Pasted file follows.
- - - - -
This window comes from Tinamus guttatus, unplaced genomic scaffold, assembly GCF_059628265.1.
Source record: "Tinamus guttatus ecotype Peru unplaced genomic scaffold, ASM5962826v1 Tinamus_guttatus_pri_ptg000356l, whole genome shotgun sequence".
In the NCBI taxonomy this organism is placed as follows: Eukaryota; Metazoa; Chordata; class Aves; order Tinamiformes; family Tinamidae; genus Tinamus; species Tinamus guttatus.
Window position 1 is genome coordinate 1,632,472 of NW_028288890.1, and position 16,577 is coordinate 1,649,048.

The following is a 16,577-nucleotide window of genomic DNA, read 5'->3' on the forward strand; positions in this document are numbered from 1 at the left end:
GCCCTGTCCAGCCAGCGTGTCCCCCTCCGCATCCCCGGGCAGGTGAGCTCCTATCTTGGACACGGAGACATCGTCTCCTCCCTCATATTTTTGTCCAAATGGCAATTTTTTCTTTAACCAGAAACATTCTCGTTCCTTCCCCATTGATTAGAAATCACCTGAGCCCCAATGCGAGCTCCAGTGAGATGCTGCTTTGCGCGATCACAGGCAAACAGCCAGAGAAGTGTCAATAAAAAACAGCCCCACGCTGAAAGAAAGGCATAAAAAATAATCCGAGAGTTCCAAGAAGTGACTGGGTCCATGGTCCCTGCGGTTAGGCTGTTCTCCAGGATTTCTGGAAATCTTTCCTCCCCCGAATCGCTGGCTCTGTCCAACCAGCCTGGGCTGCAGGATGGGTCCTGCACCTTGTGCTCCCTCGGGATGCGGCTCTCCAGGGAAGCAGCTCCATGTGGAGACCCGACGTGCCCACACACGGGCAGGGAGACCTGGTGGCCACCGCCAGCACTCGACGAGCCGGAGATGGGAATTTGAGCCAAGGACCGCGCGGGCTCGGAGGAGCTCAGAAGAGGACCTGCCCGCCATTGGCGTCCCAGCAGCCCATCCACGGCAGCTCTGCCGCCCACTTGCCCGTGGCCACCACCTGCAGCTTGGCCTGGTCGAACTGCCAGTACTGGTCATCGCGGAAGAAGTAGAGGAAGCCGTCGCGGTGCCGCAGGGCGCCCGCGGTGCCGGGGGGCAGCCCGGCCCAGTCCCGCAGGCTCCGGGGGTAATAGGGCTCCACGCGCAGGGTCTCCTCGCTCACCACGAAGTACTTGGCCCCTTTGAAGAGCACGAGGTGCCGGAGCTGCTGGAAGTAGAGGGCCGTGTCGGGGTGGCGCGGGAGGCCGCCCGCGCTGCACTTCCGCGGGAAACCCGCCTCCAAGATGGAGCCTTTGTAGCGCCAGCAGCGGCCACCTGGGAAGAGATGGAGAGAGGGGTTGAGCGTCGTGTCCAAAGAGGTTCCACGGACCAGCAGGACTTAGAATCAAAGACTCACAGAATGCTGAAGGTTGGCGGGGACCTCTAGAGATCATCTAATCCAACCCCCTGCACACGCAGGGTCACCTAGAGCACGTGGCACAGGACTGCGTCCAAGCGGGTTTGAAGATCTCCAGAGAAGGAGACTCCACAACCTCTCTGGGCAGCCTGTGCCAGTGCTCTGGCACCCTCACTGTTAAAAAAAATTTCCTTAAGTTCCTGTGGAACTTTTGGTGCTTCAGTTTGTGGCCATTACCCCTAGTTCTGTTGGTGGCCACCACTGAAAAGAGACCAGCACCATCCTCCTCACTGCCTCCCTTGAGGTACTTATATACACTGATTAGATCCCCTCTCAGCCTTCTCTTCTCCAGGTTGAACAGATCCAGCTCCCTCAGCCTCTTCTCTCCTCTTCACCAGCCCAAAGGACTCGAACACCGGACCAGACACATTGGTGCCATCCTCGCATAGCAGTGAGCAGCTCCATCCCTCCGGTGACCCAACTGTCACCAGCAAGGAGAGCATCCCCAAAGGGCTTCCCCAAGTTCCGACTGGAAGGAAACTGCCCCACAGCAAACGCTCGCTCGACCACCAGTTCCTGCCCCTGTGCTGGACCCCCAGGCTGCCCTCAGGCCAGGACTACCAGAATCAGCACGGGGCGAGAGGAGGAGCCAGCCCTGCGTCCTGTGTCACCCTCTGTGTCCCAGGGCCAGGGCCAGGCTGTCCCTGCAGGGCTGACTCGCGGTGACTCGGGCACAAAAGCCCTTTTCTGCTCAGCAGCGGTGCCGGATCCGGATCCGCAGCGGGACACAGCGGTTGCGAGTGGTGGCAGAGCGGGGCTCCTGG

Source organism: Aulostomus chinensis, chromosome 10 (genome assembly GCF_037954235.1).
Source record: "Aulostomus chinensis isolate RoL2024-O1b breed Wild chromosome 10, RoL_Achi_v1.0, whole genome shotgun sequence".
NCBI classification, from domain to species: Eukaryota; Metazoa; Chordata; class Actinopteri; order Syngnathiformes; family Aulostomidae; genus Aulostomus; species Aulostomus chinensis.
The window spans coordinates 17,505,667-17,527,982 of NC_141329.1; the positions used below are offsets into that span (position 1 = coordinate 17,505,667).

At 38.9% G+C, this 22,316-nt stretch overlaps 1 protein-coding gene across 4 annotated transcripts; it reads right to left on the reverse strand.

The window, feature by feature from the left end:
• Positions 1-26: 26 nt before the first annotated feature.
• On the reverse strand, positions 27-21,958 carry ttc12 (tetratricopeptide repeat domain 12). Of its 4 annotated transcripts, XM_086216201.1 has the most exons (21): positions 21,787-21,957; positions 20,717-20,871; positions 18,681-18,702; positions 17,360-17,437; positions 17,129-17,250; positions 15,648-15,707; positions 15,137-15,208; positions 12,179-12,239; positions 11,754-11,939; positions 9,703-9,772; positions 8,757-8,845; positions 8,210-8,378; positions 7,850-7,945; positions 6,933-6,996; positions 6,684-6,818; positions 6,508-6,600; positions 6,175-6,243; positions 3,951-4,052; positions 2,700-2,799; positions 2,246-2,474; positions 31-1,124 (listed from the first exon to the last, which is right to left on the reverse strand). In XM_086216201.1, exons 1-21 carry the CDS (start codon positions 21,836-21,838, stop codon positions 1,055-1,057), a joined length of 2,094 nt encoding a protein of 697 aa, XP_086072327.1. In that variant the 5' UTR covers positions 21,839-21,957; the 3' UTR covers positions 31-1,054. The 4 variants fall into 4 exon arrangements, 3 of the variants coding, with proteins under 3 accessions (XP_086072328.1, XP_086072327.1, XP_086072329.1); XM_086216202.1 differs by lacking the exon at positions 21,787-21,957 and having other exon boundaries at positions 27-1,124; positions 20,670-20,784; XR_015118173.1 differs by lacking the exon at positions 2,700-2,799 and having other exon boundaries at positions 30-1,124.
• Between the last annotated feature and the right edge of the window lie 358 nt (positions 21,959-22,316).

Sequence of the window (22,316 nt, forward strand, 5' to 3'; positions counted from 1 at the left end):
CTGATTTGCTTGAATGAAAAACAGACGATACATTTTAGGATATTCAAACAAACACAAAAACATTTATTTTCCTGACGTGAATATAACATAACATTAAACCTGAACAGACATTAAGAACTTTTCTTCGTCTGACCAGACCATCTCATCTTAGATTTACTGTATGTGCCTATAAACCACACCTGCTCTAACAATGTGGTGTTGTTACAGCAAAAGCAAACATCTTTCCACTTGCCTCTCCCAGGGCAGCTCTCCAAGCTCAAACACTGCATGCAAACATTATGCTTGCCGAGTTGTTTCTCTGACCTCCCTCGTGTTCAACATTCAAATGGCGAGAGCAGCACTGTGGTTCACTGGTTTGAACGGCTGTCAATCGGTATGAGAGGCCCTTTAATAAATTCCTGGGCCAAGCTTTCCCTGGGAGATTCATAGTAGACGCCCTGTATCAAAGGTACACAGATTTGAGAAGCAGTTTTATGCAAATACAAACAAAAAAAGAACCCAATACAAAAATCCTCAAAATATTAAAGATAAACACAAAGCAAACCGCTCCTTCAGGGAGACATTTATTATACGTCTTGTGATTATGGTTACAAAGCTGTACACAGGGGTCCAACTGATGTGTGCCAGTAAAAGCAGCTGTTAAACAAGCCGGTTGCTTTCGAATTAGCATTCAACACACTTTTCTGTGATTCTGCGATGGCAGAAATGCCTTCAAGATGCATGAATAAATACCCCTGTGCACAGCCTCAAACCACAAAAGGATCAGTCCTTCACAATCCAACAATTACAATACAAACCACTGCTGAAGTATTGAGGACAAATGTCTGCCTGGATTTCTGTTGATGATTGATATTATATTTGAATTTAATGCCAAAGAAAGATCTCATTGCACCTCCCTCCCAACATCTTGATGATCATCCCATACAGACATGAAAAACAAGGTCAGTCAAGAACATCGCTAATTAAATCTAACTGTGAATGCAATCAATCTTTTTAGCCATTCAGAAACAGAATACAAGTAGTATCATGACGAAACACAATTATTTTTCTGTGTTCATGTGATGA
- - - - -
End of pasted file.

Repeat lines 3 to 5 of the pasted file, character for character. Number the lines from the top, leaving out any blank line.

In the NCBI taxonomy this organism is placed as follows: Eukaryota; Metazoa; Chordata; class Aves; order Tinamiformes; family Tinamidae; genus Tinamus; species Tinamus guttatus.
Window position 1 is genome coordinate 1,632,472 of NW_028288890.1, and position 16,577 is coordinate 1,649,048.

The following is a 16,577-nucleotide window of genomic DNA, read 5'->3' on the forward strand; positions in this document are numbered from 1 at the left end: